According to Joan Acocellawrote in The New Yorker in 2006, “the most essential aspect about Judas, aside from his betrayal of Jesus, is his association with anti-Semitism.” Judas has been held up as a symbol of Jews by Christians almost since Christ’s crucifixion, representing what they believe to be the Jewish people’s deviousness and thirst for money, among other ethnic vices.” Due to the historical inclination to associate Judas with anti-Semitic stereotypes, following the horrors of the Holocaust, this significant Biblical figure has been given a second look, and his image has even been somewhat restored in some quarters of the world.

When writing about Judas in 1997, Canadian biblical historian Professor William Klassen asserted that many elements of his betrayal had been fabricated or embellished by early Christian church leaders, particularly as the Church began to drift away from Judaism.

What Is the Gospel of Judas?

It was revealed in 2006 by the National Geographic Society that a long-lost document known as the “Gospel of Judas” had been discovered and translated. The text is thought to have been composed about A.D. 150 and subsequently transcribed from Greek into Coptic in the third century, according to historians. The Gospel of Judas was first mentioned in writing by the second-century cleric Irenaeus, and it is one of a number of ancient texts that have been discovered in recent decades that have been linked to the Gnostics, a (mostly Christian) group who were denounced as heretics by early church leaders for their unorthodox spiritual beliefs.

According to this version of the story, Jesus begged Judas to betray him to the authorities so that he may be released from his physical body and fulfill his mission of redeeming people on earth.

Getty Images/Universal History Archive/Universal Image Group Despite the fact that it is a well-known piece of literature, the Gospel of Judas is surrounded by controversy, with some scholars claiming that the National Geographic Society’s version is a faulty translation of a Coptic text and that the public was misled into believing it depicted a “noble Judas.” According to whatever interpretation you choose, given that the Gospel of Judas was written at least a century after both Jesus and Judas died, it offers little in the way of historically reliable information about their lives, and certainly does not provide the missing link to understanding Judas Iscariot”s true motivations.

As Cargill points out, “the fact is that we don’t know why Judas did what he did.” “Of course, the great irony is that without it, Jesus would not have been delivered up to the Romans and executed.

The Crucifixion is the key component of Christianity, because without Judas, there is no Resurrection.”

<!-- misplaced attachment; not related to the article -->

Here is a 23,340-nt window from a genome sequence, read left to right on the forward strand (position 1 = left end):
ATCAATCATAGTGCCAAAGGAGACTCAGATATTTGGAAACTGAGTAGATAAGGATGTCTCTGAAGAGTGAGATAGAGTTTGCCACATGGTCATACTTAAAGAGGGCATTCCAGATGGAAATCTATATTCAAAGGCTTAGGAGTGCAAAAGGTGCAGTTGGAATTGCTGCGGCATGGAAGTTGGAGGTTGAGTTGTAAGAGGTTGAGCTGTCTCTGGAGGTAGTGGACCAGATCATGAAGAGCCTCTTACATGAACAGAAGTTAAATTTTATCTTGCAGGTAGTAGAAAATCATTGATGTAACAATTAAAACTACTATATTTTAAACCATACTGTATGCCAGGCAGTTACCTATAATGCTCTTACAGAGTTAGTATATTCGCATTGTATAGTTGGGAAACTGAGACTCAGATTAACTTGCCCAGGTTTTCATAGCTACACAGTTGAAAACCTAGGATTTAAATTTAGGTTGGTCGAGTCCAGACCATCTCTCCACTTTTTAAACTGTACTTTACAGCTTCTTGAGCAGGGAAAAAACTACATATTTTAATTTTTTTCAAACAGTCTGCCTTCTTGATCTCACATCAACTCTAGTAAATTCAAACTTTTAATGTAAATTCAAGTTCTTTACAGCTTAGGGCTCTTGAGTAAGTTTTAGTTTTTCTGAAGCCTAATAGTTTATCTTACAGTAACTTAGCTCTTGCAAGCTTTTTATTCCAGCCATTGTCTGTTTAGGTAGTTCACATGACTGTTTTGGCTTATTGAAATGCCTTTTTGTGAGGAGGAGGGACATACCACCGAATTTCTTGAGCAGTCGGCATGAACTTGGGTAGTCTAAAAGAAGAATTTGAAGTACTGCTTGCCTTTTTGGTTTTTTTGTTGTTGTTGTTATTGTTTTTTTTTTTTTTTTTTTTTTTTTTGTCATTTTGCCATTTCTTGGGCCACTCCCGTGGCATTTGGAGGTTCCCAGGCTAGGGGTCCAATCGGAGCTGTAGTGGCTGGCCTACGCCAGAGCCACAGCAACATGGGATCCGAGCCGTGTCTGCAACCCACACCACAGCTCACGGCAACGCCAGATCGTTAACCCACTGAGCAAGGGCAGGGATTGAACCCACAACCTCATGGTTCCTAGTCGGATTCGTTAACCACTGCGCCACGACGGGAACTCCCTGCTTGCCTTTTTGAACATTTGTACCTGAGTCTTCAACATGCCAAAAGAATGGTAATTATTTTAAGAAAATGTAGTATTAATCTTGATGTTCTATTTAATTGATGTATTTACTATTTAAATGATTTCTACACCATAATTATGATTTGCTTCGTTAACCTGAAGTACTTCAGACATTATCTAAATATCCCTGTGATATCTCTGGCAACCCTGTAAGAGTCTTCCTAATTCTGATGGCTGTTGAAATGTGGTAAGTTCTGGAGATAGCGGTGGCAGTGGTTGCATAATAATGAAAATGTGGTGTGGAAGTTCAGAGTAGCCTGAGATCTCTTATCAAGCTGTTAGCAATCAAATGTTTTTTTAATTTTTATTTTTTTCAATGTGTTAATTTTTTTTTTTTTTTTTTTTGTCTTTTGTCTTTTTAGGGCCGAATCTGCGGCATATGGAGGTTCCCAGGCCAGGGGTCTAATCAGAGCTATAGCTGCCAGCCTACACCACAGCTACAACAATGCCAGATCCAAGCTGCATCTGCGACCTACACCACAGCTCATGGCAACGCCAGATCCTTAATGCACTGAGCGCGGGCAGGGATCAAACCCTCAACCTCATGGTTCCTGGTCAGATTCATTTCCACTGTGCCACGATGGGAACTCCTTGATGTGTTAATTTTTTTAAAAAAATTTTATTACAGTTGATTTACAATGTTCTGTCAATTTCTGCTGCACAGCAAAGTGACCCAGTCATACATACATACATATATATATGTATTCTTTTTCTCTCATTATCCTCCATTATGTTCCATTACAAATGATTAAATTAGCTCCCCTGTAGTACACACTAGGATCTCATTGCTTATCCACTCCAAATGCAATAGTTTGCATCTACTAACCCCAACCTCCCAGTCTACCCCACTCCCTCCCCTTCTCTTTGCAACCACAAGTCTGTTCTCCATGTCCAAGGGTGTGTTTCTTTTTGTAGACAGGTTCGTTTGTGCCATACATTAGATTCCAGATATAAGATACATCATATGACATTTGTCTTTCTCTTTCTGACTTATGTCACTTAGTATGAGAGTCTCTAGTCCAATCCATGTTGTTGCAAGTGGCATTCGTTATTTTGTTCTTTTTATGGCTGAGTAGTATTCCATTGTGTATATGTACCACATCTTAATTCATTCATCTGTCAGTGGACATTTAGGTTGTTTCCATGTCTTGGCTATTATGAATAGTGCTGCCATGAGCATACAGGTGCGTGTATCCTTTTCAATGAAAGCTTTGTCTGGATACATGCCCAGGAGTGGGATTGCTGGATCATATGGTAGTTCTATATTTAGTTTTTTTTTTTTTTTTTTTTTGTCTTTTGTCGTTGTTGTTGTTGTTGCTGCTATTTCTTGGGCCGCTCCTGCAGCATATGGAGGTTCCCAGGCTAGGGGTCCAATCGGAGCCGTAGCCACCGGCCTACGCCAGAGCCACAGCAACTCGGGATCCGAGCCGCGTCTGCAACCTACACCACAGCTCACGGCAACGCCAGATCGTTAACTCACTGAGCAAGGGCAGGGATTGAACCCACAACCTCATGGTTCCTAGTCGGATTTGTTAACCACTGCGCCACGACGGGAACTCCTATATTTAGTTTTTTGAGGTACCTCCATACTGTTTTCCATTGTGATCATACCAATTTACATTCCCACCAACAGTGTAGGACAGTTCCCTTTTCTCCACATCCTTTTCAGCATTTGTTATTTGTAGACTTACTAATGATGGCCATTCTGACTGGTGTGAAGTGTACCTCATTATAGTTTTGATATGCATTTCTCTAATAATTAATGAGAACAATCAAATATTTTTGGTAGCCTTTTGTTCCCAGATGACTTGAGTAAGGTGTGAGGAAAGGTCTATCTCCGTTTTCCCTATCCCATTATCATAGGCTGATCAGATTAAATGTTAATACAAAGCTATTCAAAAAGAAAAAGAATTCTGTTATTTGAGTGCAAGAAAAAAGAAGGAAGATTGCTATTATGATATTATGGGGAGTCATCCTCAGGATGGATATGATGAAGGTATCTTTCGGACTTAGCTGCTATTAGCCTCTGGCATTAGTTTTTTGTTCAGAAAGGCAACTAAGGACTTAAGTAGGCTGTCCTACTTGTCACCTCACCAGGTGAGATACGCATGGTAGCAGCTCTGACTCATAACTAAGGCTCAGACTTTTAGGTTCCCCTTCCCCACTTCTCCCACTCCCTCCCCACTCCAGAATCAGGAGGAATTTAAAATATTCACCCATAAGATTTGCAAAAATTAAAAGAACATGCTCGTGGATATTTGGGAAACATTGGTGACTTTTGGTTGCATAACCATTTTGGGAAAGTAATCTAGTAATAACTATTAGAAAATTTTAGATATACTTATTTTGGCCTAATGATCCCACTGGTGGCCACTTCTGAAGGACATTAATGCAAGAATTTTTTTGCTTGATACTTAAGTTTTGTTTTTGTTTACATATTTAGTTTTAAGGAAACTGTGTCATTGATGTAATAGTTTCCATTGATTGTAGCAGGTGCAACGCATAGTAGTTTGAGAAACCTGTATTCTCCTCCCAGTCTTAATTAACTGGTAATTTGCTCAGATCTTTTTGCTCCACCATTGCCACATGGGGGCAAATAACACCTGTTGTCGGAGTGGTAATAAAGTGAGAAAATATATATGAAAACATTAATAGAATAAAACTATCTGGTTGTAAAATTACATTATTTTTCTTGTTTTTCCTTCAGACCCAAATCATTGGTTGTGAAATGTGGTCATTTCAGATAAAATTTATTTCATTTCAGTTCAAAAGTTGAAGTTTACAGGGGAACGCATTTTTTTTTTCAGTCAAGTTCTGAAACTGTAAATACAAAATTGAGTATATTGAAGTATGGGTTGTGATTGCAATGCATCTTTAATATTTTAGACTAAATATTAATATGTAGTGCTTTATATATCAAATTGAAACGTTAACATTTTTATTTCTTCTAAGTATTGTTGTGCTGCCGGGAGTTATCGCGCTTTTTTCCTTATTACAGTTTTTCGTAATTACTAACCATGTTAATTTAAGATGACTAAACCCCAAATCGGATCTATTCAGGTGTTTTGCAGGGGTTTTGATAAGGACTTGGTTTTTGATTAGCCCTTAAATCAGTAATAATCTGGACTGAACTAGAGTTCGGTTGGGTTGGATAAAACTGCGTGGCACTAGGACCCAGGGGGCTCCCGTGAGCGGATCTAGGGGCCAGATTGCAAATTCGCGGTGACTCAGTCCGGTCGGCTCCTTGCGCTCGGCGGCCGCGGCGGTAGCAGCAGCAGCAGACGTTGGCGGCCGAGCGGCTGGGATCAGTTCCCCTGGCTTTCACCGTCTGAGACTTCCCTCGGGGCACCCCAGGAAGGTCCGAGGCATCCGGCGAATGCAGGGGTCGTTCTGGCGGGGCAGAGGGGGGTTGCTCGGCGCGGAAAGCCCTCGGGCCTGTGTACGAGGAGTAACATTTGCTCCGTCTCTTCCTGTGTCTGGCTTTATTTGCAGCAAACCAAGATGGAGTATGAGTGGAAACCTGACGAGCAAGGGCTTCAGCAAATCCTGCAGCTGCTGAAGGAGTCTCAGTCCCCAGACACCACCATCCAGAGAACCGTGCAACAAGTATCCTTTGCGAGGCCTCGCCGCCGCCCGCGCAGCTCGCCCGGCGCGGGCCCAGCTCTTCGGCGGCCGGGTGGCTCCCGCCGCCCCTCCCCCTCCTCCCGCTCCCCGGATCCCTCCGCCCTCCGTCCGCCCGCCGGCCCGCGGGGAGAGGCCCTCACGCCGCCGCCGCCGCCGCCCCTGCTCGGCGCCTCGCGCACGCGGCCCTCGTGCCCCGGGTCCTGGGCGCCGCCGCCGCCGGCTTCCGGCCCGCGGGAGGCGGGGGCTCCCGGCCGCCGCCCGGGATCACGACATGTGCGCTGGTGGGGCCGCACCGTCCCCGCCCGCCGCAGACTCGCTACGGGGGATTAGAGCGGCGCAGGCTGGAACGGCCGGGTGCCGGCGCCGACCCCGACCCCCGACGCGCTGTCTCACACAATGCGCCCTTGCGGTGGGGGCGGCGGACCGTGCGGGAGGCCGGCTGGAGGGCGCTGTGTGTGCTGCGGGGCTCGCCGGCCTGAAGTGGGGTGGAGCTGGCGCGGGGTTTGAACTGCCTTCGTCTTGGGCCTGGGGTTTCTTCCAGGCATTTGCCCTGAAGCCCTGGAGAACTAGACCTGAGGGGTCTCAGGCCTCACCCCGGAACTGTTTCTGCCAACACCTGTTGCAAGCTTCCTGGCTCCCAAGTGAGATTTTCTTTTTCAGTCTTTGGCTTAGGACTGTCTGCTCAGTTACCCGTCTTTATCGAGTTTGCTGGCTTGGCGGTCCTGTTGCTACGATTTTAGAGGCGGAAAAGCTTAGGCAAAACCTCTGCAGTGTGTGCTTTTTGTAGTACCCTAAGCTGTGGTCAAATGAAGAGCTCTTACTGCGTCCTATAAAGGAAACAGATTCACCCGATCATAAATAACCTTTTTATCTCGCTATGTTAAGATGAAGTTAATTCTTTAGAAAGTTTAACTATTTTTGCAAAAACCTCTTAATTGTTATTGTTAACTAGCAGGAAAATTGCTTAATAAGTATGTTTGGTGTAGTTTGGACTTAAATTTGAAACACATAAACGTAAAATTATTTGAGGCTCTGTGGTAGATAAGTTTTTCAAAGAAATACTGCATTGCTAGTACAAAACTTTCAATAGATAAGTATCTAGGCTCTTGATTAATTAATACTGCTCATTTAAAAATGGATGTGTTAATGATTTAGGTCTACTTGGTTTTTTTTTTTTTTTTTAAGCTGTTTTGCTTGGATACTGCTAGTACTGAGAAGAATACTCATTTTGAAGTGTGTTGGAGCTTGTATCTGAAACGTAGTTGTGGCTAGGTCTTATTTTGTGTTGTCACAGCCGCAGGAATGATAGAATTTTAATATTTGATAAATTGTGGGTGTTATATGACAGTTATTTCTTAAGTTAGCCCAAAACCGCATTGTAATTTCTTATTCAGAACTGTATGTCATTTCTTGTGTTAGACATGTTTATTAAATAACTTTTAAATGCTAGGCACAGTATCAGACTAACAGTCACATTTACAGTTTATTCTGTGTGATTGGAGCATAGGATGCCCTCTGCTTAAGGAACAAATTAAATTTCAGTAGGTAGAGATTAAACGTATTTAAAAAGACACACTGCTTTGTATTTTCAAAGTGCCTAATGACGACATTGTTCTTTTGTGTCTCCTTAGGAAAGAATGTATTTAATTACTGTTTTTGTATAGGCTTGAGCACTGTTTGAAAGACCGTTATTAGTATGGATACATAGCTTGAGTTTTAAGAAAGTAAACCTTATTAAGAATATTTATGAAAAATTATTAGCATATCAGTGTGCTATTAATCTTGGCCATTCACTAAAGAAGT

Judas Betrays Jesus – Bible Story

The story of Judas betraying Jesus is told in all four gospels, and it is a well-known biblical event. It is widely recognized in Christian theology as one of the most serious instances of treason ever to have occurred. There are various possible theories for Judas’ betrayal of Jesus, including bribery and demonic possession, that differ throughout the gospels. According to the Gospels, Jesus knew about Judas’ treachery and gave his consent to it. One perspective is that Jesus authorized the betrayal because it would allow God’s plan to be realized, while another is that Jesus was ultimately doomed to be crucified as part of God’s plan regardless of the betrayal.

  • As he sits down to eat at the Last Supper, Jesus predicts that “one of you will betray me,” a reference to Judas Iscariot.
  • He offers to lead them to Jesus in exchange for a payment of 30 silver coins.
  • “Greetings, Rabbi!” says the narrator.
  • “Fellow, what is your purpose in being here?” says the speaker.
  • (Matthew 26:49; Matthew 26:50) “Judas, are you betraying the Son of Man with a kiss?” Jesus asks, responding to his own inquiry.
  • “Should we strike with the sword, Lord?” they inquire of the lord.
  • Malchus’ ear is caressed by Jesus, who uses it to cure the wound.
  • The reason why Jesus is willing to be taken is because, as he says, “How else would the Scriptures be fulfilled that state that it must take place this way?” (See Matthew 26:52 for further information.) This ultimately leads to Christ’s trial and execution on the cross.
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Why Is Judas Such a Tragic Character in the Bible?

With his notorious betrayal of Jesus, Judas has become one of the most well-known biblical figures of all time. Even those who are not familiar with the Bible use him as an example of devious behavior in their own lives. When we take into consideration what the Bible says about his time with Jesus, his reputation becomes even more bleak.

Who Was Judas in the Bible?